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“The best way out is always through.”

Wednesday, July 22, 2009

Design with Contrasting Colors

In yesterday's post I talked about visiting a steam-train depot in a rural part of Connecticut on a scouting trip. I was at the location trying to decide if I might want to put the steam train on my shoot list for an upcoming revision of my book The Joy of Digital Photography.

While I was poking around the depot I spotted a bright red caboose that no photographer could resist. Unfortunately, while the train car itself was very pretty (see photo below), it was sitting in a somewhat mundane setting with a lot of clutter around it and a blah white sky above it. No shot there.

But one thing that really caught my eye, however, was a series of bright yellow handrails (I think they were hand rails, anyway) contrasting against the shiny red paint of the caboose. Color contrasts make great design subjects because they startle the eye--causing our brains to ping back and forth from one color to the other. Often color contrasts work best when you have a hot color (a red rose) against a cool background (green foliage), but as you can see, even colors that are close to each other on the spectrum, such as yellow and red, can be equally exciting.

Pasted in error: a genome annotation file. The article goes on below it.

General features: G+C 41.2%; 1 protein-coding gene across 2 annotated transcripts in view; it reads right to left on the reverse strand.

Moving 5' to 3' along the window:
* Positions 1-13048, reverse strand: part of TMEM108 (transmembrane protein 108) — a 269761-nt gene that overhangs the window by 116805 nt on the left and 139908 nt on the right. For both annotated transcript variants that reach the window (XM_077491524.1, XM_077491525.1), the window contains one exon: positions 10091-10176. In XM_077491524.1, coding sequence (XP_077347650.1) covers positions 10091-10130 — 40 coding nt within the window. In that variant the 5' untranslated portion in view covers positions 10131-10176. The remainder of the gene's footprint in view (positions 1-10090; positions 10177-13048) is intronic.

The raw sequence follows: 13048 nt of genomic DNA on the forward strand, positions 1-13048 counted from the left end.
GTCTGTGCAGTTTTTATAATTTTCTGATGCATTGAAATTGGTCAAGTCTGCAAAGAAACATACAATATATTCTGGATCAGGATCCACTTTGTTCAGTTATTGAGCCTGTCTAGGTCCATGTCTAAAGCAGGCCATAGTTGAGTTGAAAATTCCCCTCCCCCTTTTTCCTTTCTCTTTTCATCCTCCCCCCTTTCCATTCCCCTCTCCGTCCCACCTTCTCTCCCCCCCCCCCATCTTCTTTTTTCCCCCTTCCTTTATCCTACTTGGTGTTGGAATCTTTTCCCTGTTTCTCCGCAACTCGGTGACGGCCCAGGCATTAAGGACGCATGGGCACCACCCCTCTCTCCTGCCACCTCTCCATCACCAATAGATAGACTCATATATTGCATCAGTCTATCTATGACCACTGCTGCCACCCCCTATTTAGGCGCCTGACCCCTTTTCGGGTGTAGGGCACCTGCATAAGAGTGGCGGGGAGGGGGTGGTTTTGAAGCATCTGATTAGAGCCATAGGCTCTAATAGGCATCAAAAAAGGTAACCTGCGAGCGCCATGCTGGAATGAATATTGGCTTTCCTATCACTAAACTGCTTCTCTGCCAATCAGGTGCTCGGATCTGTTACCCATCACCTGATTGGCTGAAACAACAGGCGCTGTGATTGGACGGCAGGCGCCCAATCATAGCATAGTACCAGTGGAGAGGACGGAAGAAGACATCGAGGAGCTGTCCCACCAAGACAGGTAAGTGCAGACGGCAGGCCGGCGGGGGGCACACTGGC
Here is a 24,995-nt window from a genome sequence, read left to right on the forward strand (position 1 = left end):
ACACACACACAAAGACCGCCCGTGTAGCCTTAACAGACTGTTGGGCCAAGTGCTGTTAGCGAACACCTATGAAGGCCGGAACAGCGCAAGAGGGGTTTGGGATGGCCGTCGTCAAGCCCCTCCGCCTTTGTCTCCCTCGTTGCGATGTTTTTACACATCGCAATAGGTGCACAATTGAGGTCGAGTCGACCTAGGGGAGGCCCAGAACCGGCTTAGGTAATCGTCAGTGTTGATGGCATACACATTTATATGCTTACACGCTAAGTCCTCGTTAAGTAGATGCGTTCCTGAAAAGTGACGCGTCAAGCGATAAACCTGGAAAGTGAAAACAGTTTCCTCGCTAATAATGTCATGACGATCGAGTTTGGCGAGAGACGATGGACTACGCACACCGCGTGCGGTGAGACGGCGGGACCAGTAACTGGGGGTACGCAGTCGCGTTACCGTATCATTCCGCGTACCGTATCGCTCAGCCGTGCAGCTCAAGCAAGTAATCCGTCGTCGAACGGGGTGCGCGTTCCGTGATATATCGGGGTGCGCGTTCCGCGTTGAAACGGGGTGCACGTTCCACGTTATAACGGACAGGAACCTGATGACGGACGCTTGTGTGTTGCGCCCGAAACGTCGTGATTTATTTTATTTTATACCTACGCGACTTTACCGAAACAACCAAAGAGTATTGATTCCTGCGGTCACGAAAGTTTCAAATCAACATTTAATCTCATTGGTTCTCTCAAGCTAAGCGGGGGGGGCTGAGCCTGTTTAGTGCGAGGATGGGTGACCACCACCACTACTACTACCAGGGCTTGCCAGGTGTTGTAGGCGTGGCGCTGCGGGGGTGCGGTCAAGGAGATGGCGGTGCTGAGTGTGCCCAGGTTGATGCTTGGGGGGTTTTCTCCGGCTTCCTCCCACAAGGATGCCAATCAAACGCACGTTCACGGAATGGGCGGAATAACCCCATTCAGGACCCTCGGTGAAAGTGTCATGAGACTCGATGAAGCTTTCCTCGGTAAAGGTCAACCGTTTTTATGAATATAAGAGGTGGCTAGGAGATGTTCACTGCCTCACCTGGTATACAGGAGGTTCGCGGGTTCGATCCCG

All that you really have to do to make color contrasts work is to isolate them--crop away (in the viewfinder) anything that detracts from the intensity of the contrast. In this case I was lucky, the yellow handrails were more or less surrounded by bright red paint, but I still cropped the shot in such a way that the yellow line ran the length of the frame, intensifying the contrast. And again, I was lucky that the line had such a nice natural curl and that there was a strong vertical line of rivets alongside it.
Incidentally, I think this is the beauty of informal scouting trips to new places--you never know what you'll find. While I went looking for photos of trains, I came back with a really cool abstract I could never have envisioned before starting out.

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